## Research Model Projects 1.1 Million to 2.3 Million Ebola Deaths By September 2015

A medical worker wearing a protective suit carries bags followed by Ebola infected children in the high-risk area of the Elwa hospital runned by Medecins Sans Frontieres (Photograph: Dominique Faget/Guardian)

User “Scouter” from Free Republic configured the the projected number of Ebola cases and Ebola deaths worldwide based on the numbers that have been reported from June through September of this year. Based on his calculations, by next September 2015 there will be between 1.1 million and 2.3 million deaths worldwide from the Ebola virus.

I am not an epidemiologist, and I have no inside knowledge about the current Ebola epidemic. But I have spent the last 26 years of my career applying computers to the practice of medicine and to medical data. I hold a Master’s Degree in Medical Informatics from a major university known for their expertise in that field. I currently work in that field at a large, famous, metropolitan teaching hospital. I am remaining anonymous only because I don’t want my employer to be held responsible for this post in any way. It is my work exclusively, and I am responsible for any information or projections it makes.

The numbers produced by this model are “projections”, not “predictions”. That is to say, I do not predict that there will be x number of Ebola cases on any given future date. Rather, I “project” into the future, assuming a constant Daily Transmission Rate (DTR), based on past data. Any number of factors can influence future DTR, in either a positive (bad) direction, or in a negative (good) direction. There is no way to know how these factors will actually play out. If there were, then we would be able to make actual preditions. As it is, we are left only with the ability to say “If Ebola continues to spread at the same rate it has been spreading for the past x number of days (or months), then this is approximately how many people who will have contracted the disease as of this particular date in the future.” Not ideal, for sure, but still quite useful to understand the seriousness of the situation.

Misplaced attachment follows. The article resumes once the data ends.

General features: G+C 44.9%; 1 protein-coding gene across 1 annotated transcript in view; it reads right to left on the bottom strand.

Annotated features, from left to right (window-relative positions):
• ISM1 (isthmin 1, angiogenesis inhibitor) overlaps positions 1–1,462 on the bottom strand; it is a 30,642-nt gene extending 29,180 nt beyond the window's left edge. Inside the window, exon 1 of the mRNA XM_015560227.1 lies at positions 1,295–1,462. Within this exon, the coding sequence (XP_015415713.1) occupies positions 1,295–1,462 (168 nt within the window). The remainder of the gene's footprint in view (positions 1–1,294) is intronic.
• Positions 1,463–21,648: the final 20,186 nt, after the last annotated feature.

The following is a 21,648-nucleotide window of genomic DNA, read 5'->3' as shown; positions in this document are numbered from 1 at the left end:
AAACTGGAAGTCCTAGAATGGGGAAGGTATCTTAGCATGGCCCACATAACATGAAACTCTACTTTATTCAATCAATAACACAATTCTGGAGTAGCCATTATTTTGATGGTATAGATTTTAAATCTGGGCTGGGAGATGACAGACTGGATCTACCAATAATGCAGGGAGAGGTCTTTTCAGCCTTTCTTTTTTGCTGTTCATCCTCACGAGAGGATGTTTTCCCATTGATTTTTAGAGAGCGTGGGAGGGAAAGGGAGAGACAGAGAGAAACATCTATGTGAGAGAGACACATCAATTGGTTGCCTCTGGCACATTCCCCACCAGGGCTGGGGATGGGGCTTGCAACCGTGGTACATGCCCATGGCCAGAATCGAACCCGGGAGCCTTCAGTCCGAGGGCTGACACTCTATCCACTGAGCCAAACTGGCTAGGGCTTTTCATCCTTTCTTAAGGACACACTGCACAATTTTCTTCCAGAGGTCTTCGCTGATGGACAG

I have validated the model based on actual data by calculating the DTR for various periods of time and comparing the model’s projections with what actually happened in subsequent periods. This is the same concept that is being used by epidemiologists at CDC and elsewhere. It is a valid method, within the constraints I have mentioned above. My model has been completely in line with projections I have seen quoted in the mainstream news. It works quite well. If anything, my model’s projections are a bit more conservative than some projections you may have seen in the mainstream media. I just take them out further than you have seen in other places.

That being said, the following projections are based on the Daily Transmission Rate (DTR) from June 1 through September 10, the last date for which I have data.

The first set of numbers represents the projected number of Ebola cases from the actual numbers reported:
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Projection Parameters
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Start Date: 6/1/2014
End Date: 9/10/2014
Reported cases represent 100% of the true epidemic size
Daily Transmission Rate (DTR): 1.00422415489918
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The second set of numbers represents the projected number of Ebola cases if only 75% of actual cases have been reported:
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Projection Parameters
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Start Date: 6/1/2014
End Date: 9/10/2014
Reported cases represent 75% of the true epidemic size
Daily Transmission Rate (DTR): 1.00422415489918
*********************************************************

The research models project between 1.1 Million to 2.3 Million people will be dead from Ebola by next year.